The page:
Fish Community Index Netting: Nipigon Bay

Walleye Population assessment: Nipigon Bay

STATUS OF WALLEYE STOCKS AND THEIR HABITAT IN THE NIPIGON SYSTEM

Reference sites

Recovery of collapsed populations

In all cases, rainbow smelt were also present in these water bodies which is an important consideration  if making comparisons.  The Nipigon Bay East area has the greatest biomass of rainbow smelt documented in Canadian Waters of Lake Superior (Yule et al 2008).  The species was also found to be generally of larger body size in this part of the lake.  The presence of a large and abundant prey such as rainbow smelt has a positive influence on walleye growth energetics.  In Western U.S. reservoirs, growth rate increases once rainbow smelt became a large part of walleye diet [Johnson and Goetti 1999; Groeb et all 2008]. On the other hand, rainbow smelt may also compete with and prey on age-0 walleye which in some instances can significantly reduce their density [Mercedes-Silva et al 2007].

 

 

STATUS INDICATORS


Walleye Population status

1.       Abundance remains low – approx. 5000 Lake Helen

2.       Density is increasing

3.       Growth rates are very high

4.       Mortality is very low

 

Walleye Habitat status

 

Information needs ;

Genetic analysis of stocks

Population monitoring and assessment

 

If genetic analysis determines that two discrete populations exist, the size of each must be determined independently.

 

CONCLUSIONS


There have been many changes in the 50+ years since Ryder’s [1956] early studies and the collapse of the walleye fishery in Nipigon Bay.  There have been drastic shifts in the composition of the aquatic community, along with significant improvements to nearshore habitat within the Bay, and recent changes to the thermal properties of the area brought about by climate warming.  Together , these present a new environment for walleye to which they continue to adapt. This process appears to have promoted the development of two separate stocks of walleye in the Nipigon system.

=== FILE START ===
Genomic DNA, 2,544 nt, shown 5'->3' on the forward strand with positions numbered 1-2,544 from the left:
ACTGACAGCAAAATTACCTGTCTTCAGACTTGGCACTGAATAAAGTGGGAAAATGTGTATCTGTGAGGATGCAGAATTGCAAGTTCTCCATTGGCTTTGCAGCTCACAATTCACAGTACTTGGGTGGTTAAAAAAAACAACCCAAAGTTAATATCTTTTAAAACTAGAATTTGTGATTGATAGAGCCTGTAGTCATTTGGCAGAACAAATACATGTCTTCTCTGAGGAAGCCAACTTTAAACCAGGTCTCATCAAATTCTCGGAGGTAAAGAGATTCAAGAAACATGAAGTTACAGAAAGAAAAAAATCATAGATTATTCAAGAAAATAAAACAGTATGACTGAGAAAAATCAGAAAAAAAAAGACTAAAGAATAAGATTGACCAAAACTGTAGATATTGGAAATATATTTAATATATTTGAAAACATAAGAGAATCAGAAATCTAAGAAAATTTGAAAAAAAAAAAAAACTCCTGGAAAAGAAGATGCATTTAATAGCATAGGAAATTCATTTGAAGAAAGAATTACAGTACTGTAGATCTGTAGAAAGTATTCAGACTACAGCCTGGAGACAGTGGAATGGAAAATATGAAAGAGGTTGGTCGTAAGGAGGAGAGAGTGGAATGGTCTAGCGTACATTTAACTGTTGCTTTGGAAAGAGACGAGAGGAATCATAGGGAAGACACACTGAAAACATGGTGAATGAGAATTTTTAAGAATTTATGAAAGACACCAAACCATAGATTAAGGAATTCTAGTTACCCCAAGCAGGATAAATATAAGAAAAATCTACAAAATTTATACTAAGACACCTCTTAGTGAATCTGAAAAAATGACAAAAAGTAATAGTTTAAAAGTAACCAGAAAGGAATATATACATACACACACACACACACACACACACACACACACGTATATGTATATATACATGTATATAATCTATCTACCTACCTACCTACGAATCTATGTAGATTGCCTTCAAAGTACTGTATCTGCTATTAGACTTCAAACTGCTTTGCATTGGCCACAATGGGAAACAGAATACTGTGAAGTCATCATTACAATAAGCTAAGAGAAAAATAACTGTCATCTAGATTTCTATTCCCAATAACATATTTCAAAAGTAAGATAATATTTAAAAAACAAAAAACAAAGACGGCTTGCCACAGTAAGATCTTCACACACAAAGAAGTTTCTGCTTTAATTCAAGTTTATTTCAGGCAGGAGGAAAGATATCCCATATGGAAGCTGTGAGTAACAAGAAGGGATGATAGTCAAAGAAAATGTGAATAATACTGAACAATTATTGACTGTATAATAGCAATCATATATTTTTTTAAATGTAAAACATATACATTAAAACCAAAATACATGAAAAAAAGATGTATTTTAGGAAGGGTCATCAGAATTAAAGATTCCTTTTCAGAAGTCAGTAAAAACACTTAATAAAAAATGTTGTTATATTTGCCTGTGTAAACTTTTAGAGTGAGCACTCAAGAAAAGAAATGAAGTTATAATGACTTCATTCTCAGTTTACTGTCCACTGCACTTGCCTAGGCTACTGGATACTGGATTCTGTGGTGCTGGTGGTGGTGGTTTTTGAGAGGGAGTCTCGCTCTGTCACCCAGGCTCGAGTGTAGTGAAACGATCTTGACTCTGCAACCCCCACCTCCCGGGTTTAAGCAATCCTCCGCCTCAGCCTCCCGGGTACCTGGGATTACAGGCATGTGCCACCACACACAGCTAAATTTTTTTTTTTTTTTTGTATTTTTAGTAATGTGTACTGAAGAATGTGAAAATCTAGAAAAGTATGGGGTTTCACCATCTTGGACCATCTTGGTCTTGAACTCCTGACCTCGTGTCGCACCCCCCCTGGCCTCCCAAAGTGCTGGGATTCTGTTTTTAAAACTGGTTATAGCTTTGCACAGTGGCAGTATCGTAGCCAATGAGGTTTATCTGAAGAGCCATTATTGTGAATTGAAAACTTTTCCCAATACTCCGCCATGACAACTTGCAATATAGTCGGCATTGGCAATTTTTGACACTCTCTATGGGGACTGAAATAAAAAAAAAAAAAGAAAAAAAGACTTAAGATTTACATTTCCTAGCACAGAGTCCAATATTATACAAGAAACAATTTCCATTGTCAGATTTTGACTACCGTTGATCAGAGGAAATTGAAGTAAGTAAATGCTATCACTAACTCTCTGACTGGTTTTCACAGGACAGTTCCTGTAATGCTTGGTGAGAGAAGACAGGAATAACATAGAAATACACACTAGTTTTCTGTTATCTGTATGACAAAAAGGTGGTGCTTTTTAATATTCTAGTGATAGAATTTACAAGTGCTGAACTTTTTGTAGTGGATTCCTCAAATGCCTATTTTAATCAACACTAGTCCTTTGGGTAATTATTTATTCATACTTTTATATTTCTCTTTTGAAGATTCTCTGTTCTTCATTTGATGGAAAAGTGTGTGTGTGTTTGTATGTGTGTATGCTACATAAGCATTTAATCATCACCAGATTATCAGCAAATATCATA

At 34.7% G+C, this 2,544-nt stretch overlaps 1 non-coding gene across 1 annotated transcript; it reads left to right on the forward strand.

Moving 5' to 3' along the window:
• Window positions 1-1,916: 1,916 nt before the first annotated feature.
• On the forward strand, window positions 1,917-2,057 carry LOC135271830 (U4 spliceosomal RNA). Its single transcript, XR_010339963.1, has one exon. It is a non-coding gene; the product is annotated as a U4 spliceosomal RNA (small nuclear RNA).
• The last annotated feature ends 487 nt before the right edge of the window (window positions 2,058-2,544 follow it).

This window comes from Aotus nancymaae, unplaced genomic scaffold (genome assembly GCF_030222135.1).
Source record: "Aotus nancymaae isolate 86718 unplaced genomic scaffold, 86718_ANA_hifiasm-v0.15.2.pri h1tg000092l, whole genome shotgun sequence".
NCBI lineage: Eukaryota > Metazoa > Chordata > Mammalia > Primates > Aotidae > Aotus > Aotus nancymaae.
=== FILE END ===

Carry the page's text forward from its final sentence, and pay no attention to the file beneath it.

We have a new  population [or two] of walleye here today, different from the historic population in terms of its genetics, its spawning behaviour, and its annual movement patterns and use of habitat.  This population is thought to be at a relatively low level of abundance compared with historic estimates, but quite healthy in all other respects.  Growth rates are rapid and mortality is low.  Together these traits suggest that large, rapidly maturing fish are present and have the potential to produce quantities of offspring in the future.  Clean, high quality substrate is available in unobstructed spawning areas in both Nipigon and Jackfish rivers and it not constraining recovery.

 

On the basis of this evidence, it is recommended that the BUI status of the walleye population and their habitat in the Nipigon Bay AOC be updated to “ Not impaired”.

 

The 40,000 fish target for Walleye recovery may never be achieved in light of all the changes observed in this ecosystem [Colby 2007].  All that can be done to accomplish this has been done.  Maintaining fishing mortality at a low level will help the walleye population expand to achieve its new equilibrium.